Crude inventories fell by 1.4M barrels and gasoline stockpiles shed 4.7M barrels; analysts had forecast a rise in oil inventories and a smaller fall in gasoline supplies.
U.S. benchmark WTI crude (CL1:COM) for November delivery closed +1.4% to settle at $87.76/bbl, while December Brent crude (CO1:COM) ended +1.7% at $93.37/bbl, with both finishing at their highest levels since mid-September based on front-month prices.
OPEC’s cut is material but not as drastic as at it seems at first glance because several members already are producing below quota levels, S&P Global Commodity Insights’ Shin Kim said.
Capital Economics estimates the decision will result in an actual cut of just over 1M bbl/day, or ~1% of global supply.
The boost to energy prices from OPEC’s move could be temporary as the effects of central bank inflation fighting take hold, according to Leuthold Group chief investment strategist Jim Paulsen.
But Goldman Sachs sees the OPEC supply cut as “very bullish” for oil, raising its Q4 Brent price forecast by $10 to $110/bbl, and J.P. Morgan analysts see oil re-testing $100/bbl before year-end, which could prompt U.S. companies to raise output.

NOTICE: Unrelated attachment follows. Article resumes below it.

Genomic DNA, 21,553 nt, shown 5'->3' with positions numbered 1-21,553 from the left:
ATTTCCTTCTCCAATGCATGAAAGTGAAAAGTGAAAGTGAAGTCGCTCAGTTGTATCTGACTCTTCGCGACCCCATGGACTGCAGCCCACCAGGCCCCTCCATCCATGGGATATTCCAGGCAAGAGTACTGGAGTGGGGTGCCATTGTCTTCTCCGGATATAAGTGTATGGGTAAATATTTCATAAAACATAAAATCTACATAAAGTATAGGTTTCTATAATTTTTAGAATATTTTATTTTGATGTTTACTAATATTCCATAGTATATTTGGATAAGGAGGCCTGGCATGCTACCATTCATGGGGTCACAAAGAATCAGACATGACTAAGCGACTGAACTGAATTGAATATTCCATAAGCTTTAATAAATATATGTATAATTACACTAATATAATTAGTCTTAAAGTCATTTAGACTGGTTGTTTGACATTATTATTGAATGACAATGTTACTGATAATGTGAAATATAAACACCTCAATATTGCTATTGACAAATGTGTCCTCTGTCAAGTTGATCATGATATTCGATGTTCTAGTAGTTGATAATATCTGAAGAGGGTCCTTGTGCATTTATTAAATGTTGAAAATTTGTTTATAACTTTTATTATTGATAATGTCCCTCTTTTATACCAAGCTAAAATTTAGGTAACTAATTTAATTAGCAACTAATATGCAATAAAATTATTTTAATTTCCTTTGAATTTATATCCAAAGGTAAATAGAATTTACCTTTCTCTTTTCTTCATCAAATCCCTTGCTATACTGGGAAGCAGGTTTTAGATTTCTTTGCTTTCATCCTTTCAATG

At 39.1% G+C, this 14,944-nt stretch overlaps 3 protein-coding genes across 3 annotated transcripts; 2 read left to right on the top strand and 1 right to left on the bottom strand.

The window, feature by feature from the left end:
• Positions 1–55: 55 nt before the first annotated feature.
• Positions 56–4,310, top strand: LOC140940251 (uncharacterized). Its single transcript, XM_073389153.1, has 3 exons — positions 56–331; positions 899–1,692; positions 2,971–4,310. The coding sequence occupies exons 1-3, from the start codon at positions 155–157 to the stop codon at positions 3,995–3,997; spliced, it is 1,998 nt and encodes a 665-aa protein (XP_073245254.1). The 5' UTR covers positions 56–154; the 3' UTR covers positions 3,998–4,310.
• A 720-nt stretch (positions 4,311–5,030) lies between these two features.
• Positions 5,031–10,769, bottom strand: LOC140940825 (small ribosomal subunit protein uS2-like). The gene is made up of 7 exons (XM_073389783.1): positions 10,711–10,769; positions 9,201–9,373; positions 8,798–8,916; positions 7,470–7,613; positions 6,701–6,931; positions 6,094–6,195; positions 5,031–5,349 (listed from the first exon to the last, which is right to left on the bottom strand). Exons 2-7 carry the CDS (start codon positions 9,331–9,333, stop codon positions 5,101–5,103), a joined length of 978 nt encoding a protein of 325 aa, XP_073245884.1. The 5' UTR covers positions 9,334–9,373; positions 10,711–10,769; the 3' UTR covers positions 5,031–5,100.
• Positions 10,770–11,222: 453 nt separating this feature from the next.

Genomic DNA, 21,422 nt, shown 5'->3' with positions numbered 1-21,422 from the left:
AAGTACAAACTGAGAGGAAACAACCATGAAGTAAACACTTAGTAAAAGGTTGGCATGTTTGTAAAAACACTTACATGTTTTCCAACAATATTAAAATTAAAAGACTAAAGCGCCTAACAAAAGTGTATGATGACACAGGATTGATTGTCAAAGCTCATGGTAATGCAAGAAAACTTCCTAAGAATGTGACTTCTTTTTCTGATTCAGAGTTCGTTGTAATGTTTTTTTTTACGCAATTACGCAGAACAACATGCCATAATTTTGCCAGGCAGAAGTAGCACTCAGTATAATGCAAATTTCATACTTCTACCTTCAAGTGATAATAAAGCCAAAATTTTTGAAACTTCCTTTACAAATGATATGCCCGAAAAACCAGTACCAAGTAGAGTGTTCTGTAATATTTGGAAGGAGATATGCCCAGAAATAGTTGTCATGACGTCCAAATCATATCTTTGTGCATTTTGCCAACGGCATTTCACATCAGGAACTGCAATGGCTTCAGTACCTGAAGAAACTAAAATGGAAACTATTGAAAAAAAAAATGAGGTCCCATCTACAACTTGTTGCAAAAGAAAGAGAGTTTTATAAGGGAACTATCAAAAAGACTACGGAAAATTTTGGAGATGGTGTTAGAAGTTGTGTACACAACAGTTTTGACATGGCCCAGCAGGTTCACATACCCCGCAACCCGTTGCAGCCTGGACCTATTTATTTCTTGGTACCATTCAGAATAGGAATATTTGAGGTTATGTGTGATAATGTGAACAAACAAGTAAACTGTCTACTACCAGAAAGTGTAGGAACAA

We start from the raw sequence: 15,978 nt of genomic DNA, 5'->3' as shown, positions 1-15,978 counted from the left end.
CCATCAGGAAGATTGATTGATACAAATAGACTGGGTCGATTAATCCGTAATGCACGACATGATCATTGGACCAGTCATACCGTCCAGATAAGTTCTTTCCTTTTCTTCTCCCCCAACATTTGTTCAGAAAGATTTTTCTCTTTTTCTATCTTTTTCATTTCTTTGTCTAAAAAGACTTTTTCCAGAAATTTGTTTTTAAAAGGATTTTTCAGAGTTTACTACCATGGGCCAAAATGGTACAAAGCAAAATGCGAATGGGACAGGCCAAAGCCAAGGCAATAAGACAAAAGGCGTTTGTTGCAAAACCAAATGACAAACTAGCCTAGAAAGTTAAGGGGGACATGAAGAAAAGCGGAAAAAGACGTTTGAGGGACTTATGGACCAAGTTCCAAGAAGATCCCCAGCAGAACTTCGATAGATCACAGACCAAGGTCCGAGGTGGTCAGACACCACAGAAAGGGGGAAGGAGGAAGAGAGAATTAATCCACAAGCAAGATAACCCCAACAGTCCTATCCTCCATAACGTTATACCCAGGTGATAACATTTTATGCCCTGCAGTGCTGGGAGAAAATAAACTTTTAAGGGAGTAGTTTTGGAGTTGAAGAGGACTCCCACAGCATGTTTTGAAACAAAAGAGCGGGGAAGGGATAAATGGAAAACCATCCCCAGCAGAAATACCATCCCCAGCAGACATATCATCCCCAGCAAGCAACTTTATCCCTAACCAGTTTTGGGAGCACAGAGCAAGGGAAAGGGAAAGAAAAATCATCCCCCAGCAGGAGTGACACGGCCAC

On the other hand, OPEC’s move does not change several constraints on U.S. producers – including limited equipment and workers, a lack of capital, and pressure from shareholders to boost returns rather than production – several executives told Reuters this week.
“Nothing is going to ramp up fast” despite the likely rise in crude prices, Patterson-UTI (PTEN) CEO Andy Hendricks said, noting at least six months of lead time are required to hire a top performance drilling rig.